Like 2
  11. John

    This was an ambulance rather than a hearse. Note the siren mounted between the grill and the radiator in the eBay photos. The upholstery is white rather than black, and the casework at the divider window is covered in a light-colored plastic laminate — all of which appears to be original. The 1963 Fleetwood Series 75 Cadillacs and professional Cadillacs based on the 75’s utilize the greenhouse glass and roof structure leftover from the 1959-1960 model years.

    Like 4
    • local_sheriff

      …or it was a so-called combination car owned by a privately owned funeral home – far from unusual back in the day that they would serve ambulance duties in smaller communities. With the leather interior it seems too posh to be a fleet vehicle.

      The sad thing is that after the process of cutting off its roof and the ‘custom’ paint job this coachbuilt vehicle is worth LESS today than if the owner would’ve left it alone … 😣 Any others observed the ’56 Ford longroof in the background?

      Like 3
      • nlpnt

        I’d expect that would be the reason why the wood veneer and real leather were ordered, especially if it did triple duty as the small-town funeral home owner’s daily driver.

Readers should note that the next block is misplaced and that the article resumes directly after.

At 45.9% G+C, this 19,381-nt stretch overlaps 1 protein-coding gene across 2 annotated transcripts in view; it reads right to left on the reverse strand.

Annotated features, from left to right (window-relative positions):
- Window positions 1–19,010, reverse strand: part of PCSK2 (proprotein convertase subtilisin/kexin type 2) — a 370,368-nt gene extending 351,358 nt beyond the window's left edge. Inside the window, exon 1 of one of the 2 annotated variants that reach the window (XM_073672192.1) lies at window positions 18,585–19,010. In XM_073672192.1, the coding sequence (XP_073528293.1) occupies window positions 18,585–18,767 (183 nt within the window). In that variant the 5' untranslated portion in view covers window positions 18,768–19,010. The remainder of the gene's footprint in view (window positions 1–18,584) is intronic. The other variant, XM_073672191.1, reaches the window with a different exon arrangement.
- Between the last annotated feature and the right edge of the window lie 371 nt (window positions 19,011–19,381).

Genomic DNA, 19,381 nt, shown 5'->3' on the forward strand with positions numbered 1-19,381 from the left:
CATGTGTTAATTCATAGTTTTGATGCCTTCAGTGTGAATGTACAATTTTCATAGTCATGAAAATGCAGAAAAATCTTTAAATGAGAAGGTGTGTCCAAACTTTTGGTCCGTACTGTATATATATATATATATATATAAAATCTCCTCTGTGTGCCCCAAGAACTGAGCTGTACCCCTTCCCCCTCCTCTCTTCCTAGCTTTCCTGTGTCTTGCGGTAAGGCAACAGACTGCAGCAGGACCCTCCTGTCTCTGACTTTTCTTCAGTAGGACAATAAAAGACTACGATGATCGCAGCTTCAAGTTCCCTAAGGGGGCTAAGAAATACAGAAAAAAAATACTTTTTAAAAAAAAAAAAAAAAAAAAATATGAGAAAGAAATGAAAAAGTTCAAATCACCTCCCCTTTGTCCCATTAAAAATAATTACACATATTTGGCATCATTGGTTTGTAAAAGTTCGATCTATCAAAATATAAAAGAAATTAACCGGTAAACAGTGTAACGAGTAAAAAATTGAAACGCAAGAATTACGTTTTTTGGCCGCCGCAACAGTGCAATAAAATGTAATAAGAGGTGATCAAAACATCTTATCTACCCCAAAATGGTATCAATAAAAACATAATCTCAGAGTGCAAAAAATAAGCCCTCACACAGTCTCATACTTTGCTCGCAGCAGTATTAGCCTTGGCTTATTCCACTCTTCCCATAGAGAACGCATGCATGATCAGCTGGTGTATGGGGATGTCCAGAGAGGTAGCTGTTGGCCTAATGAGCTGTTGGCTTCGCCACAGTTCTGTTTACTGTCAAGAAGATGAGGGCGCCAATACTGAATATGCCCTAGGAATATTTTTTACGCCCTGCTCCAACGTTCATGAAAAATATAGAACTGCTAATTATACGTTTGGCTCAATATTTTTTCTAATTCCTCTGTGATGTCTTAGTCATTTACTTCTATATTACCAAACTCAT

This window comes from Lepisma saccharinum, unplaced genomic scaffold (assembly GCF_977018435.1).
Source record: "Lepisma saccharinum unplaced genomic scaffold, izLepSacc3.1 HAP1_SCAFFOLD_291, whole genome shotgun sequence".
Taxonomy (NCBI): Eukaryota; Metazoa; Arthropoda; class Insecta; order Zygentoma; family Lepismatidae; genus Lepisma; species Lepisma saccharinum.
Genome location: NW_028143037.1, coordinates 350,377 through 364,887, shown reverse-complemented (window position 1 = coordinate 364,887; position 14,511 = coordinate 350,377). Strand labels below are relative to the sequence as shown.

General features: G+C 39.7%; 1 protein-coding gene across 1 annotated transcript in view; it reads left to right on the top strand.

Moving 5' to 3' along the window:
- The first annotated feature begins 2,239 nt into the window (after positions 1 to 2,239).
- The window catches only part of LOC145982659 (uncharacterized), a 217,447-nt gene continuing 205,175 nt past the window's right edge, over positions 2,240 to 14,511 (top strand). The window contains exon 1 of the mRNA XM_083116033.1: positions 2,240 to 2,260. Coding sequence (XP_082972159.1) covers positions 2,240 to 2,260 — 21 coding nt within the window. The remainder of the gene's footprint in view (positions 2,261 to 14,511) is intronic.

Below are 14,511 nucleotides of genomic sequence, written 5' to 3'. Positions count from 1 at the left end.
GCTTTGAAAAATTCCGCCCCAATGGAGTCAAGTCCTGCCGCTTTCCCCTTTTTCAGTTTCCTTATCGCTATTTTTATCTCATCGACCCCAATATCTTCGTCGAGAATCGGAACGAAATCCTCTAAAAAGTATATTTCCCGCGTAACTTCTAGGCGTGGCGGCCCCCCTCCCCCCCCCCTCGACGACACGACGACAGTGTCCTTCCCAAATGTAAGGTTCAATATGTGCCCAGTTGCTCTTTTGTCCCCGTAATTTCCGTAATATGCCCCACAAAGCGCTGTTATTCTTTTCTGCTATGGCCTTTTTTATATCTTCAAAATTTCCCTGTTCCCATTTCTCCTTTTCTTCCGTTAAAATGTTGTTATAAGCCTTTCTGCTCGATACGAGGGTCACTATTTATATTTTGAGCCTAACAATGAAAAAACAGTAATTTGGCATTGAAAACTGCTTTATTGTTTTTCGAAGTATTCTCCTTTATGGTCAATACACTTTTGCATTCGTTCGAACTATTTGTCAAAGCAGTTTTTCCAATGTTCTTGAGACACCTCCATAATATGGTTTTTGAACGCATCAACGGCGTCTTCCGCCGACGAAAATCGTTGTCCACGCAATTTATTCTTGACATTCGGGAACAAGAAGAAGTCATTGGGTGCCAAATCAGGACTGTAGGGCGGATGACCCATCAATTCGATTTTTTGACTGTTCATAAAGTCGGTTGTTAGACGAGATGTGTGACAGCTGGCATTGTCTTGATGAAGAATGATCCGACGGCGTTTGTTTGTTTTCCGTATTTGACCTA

Anyone else spec’ing an ambulance would find the standard vinyl seat and brushed-aluminum trim sufficient for what was already a very expensive piece of equipment. Besides, that would endure regular wipings with old-school brown bottle Lysol much better than real leather and wood.

        Like 0
      • Bill McCoskey Bill McCoskeyMember


        Concerning the leather interior, I’ve done a quick search of early ’60s Cadillac interior photos as well as various hearse/ambulance coachbuilder brochures.

        It’s a front seat for a 2-door car, as the seat backs fold forward. The ’63 Cadillac DeVille convertible and coupe interiors show that the front bench seat had a folding center armrest. So it isn’t a production front seat for a ’63 Cadillac 2-door. That said, the few photos I have showing Caddy ambulance interiors are all different in material designs, so it’s very possible this is original to the car. It may even be intended for a different full size car from another division.

        And one more comment; This was sold new in a very hot and humid state, where vinyl seat surfaces can be very uncomfortable. So it would be logical to order leather for the seating surfaces, and considering the cost of the entire ambulance, the additional cost of leather for one seat was probably insignificant.

        Like 3
    • Daniel J Scully

      The front sheet metal is unique also to the 61-64 commercial chassis and 61-65 limos. It will only interchange between the those specific models . Lots of good parts here but to much for a parts car .

      Like 0
  12. Rodney - GSM

    An ambulance that escaped its own death by becoming a pickup truck. Dodged a bullet apparently, but not the welding torch. Better to live an altered life than no life at all…

    Like 0
  13. Terrry

    The inspiration for today’s Escalade!

    Like 1
  14. wooky

    Close in what would have been the back seat area, install a 5th wheel hitch and have a one of a kind luxury RV hauler

    Like 0